We live soaked in good fortune and rarely have the slightest sense of it. It may be all for the best, but an occasional glimpse of how we win the lottery of astonishing daily good fortune can nevertheless boost our spirits and sober our appreciation of our lives. Pain, both physical and spiritual, presses down upon us and insists upon our attention. This is pain’s purpose: to signal something is wrong that demands our attention. Pull out the thron from our finger before it becomes infected. Avoid that man who threatens our wellbeing.
Our ability to avoid trouble and to know what we have avoided is both difficult and immensely important; for what has not happened will never compete with what troubles have happened. In 1933, Hitler won an election to rule Germany. Next to no one could foresee the horrr of what would unfold from this event. But ten years earlier, Hitler had bragged he would hang every Jew sequentially until they were exterminated. Could the Holocaust have been anticipated in 1933? Perhaps, although very few people at the time could have imagined civilization descending to such depths. Very few did. Was this lack of foresight laziness? Was it a lack of imagination? Of course, we can never see ahead nearly so well as we can see behind.
My wife and I have attended the World War
Two Conference at the WW II Museum in New Orleans for six or seven years. We have been impressed by the depth of scholarship, the detailed attention to the vast intricacies of various battles, of political maneuverings, and so on. Various skilled historians present wonderfully detailed stories of how the events of 1937 through 1945 developed. Each story represents an effort to explain how history unfolded, and why events succeeded events in the complex way they did. None of these stories has ever struck me as entirely explanatory despite the great ambition and scholarship to do precisely that: to explain of how and why history unfolded as it did. Both small and large accidents contribute enormously to the outcomes of history. Had the Germans brought their tanks rapidly forward with the first awareness of the Normandy invasion, the success of that much-celebrated effort might have been vastly diminished. A few small variations in the battle of Midway and that famous victory could easily have become something catastrophic. A sergeant too hung over in a critical moment may have made an error that altered an outcome in a pivotal battle. I imagine many military commanders in history have known that without good fortune, their successes would not have resulted in the outcomes history later recorded. Interestingly, this rarely seems to be lost on soldiers awarded the highest honors, such as the Congressional Medal of Honor. Most of those men, when speaking of their heroic accomplishments emphasize that they are no different than the thousands of others less fortunate than they were, many of whom perished, or whose duties never required any effort that defied all odds of survival. And, of course, there are the hundreds or thousands of men whose deeds were just as heroic, but were never recorded by history. Of course, success can also breed hubris. Perhaps many successful commanders believed in their omnipotence until circumstances humiliated them, as Hitler himself discovered in 1945.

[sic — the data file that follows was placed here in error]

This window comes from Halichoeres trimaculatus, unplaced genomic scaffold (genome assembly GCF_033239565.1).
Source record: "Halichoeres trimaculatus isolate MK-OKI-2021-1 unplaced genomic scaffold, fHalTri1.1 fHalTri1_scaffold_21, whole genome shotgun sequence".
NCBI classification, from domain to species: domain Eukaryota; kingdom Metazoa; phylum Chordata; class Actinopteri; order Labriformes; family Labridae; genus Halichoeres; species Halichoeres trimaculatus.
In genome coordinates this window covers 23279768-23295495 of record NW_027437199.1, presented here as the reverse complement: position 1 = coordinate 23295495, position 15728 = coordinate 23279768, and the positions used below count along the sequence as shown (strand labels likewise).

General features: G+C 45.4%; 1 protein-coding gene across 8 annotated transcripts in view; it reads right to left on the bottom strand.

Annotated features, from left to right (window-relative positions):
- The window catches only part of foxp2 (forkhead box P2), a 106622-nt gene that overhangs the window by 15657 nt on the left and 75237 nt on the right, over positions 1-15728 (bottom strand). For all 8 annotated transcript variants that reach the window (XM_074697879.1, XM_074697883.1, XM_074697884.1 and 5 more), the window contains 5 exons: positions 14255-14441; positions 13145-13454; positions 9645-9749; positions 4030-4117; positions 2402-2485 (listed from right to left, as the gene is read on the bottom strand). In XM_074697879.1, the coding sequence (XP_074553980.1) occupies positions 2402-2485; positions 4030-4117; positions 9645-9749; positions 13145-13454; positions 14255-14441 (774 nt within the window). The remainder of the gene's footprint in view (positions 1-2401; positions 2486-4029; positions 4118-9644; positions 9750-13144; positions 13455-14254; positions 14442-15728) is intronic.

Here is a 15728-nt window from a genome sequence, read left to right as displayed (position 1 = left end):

What I am seeking to introduce here is the explanatory ambition of historical research. How did Hitler rise to such power in such a civilized country as mid-century Germany? Historians’ efforts to shed meaningful light on such questions propels them, quite sensibly, into the investigations of prior conditions, to those circumstances that preceded the events they wish to explain. While there is unquestionably a great deal to be learned from such investigations, I would like to propose we also thereby miss an immensely important parallel: what actions prevented calamity?
Defeating the Third Reich was unquestionably the pivotal accomplishment of the twentieth century. It is hard to imagine the second half of that century had Hitler prevailed. Yet I have never heard a detailed discussion of how that terrible, just war might have never had to have been fought in the first place. Could the catastrophe of Nazi Germany have been forestalled before it came to such power? Of course the theoretical answer must be yes. Hitler could, for instance, have been assassinated. Other, saner men in power could have acted more forcefully when they had the chance.